FAIRFIELD COUNTY, Conn. – It’s not an epidemic.
Not yet, that is.
The winter of 2013 is proving to be the worst flu season in 10 years, according to the Centers for Disease Control and Prevention, and it seems to be getting worse every day.
The number of confirmed cases of the flu in Connecticut reached 1,676 for the week of Jan. 5, more than three times the number of last year’s total, according to the State Department of Public Health website.
On Friday, Danbury’s mayor Mark Boughton asked residents not to go to the city’s emergency room: “Please stay away from the ER unless you have: blue skin, high fever, can’t wake up, dehydration. Call your primary care physician. ER is overwhelmed,” he said.
In Fairfield County, “Flu cases have skyrocketed,” said Dr. Michael Parry, chair of the infectious diseases department at Stamford Hospital. In fact, Fairfield County, with 451 reported cases, has among the highest concentrations in Connecticut, the state reported.
Just up the turnpike, Boston has declared a health emergency, with 700 confirmed cases of the flu so far. Last year at this time, that city had 70 cases, according to the CDC.
A total of 5 to 20 percent of Americans get the flu each year, and thousands die from its complications, the CDC said.
At Stamford Hospital, the staff is following safety protocols.
“Patients admitted with known influenza are placed on ‘droplet precaution,’” which means health care personnel wear surgical masks when seeing infected patients, Parry said.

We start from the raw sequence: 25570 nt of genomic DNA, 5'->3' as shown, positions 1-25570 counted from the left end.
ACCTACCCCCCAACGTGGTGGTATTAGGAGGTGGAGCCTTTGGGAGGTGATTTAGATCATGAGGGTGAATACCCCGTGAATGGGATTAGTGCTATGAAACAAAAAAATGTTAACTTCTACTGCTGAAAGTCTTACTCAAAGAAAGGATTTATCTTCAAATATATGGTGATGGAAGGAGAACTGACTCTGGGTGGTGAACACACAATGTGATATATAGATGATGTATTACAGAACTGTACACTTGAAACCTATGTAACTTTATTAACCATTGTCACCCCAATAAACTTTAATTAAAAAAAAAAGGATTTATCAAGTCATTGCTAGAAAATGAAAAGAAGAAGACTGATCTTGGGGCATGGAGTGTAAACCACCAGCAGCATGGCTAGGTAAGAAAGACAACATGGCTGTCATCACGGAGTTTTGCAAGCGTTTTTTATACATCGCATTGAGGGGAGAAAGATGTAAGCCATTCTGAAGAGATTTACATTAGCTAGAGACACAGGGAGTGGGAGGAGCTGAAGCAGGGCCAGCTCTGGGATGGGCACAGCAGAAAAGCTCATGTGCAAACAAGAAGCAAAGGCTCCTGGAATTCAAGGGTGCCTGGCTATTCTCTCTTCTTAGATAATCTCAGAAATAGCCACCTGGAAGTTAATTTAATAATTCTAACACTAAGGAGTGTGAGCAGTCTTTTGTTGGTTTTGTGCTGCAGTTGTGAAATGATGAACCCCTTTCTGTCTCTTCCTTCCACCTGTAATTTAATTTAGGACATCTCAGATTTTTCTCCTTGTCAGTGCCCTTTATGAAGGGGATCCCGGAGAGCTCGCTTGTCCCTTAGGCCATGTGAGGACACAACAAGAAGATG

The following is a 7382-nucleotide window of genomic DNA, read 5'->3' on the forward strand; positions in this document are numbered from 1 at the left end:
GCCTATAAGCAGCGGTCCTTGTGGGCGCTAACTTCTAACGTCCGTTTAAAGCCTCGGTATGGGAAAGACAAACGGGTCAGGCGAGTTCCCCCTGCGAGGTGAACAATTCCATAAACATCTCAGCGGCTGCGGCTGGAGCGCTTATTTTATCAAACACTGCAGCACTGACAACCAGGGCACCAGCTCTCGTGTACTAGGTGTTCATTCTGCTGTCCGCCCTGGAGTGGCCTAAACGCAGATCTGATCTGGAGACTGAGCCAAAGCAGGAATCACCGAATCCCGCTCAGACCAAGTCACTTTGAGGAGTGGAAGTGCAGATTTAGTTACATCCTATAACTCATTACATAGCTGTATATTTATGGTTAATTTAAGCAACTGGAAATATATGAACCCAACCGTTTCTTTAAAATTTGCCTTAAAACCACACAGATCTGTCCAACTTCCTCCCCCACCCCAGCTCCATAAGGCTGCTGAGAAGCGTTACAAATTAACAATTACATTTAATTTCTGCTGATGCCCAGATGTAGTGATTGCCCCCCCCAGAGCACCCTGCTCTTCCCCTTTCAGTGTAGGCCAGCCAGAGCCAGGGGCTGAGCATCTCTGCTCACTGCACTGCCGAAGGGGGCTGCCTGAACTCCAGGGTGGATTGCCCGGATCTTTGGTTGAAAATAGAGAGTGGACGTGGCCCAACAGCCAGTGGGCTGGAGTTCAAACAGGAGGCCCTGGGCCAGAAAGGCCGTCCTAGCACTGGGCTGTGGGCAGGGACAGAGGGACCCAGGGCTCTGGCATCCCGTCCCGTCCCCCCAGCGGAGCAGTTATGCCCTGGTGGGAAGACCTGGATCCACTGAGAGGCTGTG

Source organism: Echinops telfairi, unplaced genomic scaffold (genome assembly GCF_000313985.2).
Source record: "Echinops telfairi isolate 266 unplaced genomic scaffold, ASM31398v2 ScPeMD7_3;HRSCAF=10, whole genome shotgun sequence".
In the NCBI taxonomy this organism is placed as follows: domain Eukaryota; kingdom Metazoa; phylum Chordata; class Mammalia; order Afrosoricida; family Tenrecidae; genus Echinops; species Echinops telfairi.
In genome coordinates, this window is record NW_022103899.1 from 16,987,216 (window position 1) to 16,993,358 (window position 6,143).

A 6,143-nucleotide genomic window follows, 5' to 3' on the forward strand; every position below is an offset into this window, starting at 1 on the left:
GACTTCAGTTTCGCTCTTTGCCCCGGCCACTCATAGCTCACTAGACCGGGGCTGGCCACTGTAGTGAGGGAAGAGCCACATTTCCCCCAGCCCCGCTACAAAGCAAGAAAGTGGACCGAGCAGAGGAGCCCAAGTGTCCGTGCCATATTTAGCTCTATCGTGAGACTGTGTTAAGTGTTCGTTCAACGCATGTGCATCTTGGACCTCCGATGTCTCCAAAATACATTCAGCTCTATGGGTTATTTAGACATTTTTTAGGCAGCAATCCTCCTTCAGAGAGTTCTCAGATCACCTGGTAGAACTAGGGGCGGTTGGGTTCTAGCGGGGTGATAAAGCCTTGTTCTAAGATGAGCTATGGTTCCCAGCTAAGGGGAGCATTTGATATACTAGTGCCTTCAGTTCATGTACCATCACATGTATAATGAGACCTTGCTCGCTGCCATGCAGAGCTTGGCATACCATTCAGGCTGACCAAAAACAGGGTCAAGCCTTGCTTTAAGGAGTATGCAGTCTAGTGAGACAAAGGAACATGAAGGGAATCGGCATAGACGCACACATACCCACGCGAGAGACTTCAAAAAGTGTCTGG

The hospital also has instituted “rapid diagnostic tests to diagnose influenza in both staff and patients without delay so that protection, treatment and disposition can be rapidly implemented,” he said.
If you haven’t already, Parry advocates getting a flu shot, though it can take up to two weeks for your body to build immunity against the virus. Still, he said, the flu season has not peaked and there is plenty of punch left to it.
The flu manifests with fever, chills, sore throat, cough and body aches, among other symptoms. However unpleasant its two-week grip can be, it is usually not life-threatening to otherwise healthy people. Yet, complications, such as pneumonia or bronchitis, can be deadly for some people, including those with pre-existing conditions, as well as pregnant women, children and the elderly.
This year’s flu shots and nasal mists contain vaccines against three strains: H3N2 (seasonal A strain), H1N1 and a B strain. Seasonal influenza A is prevalent now, Parry said.
You are less likely to contract the flu if you have had the vaccine, particularly in a season such as the current one, when the circulating strains of flu are closely related to the immunization.
For those vaccinated earlier, returning for another dose of the vaccine this season will not protect you against this winter’s viruses, Parry said, although he recommends people get re-immunized every year, which “builds your body’s memory bank for future flu strains.”
In the meantime, Parry, like many health professionals, suggests taking basic steps — in addition to washing your hands frequently — to protect yourself from the flu. Considering the speed with which this season’s virus is spreading, some additional precautions are warranted: “Stay away from coughing, sneezing people, and defer from shaking hands with someone if you can’t wash or use antibacterial product soon after,” he said.
And if you do get the flu? “Stay home,” Parry said.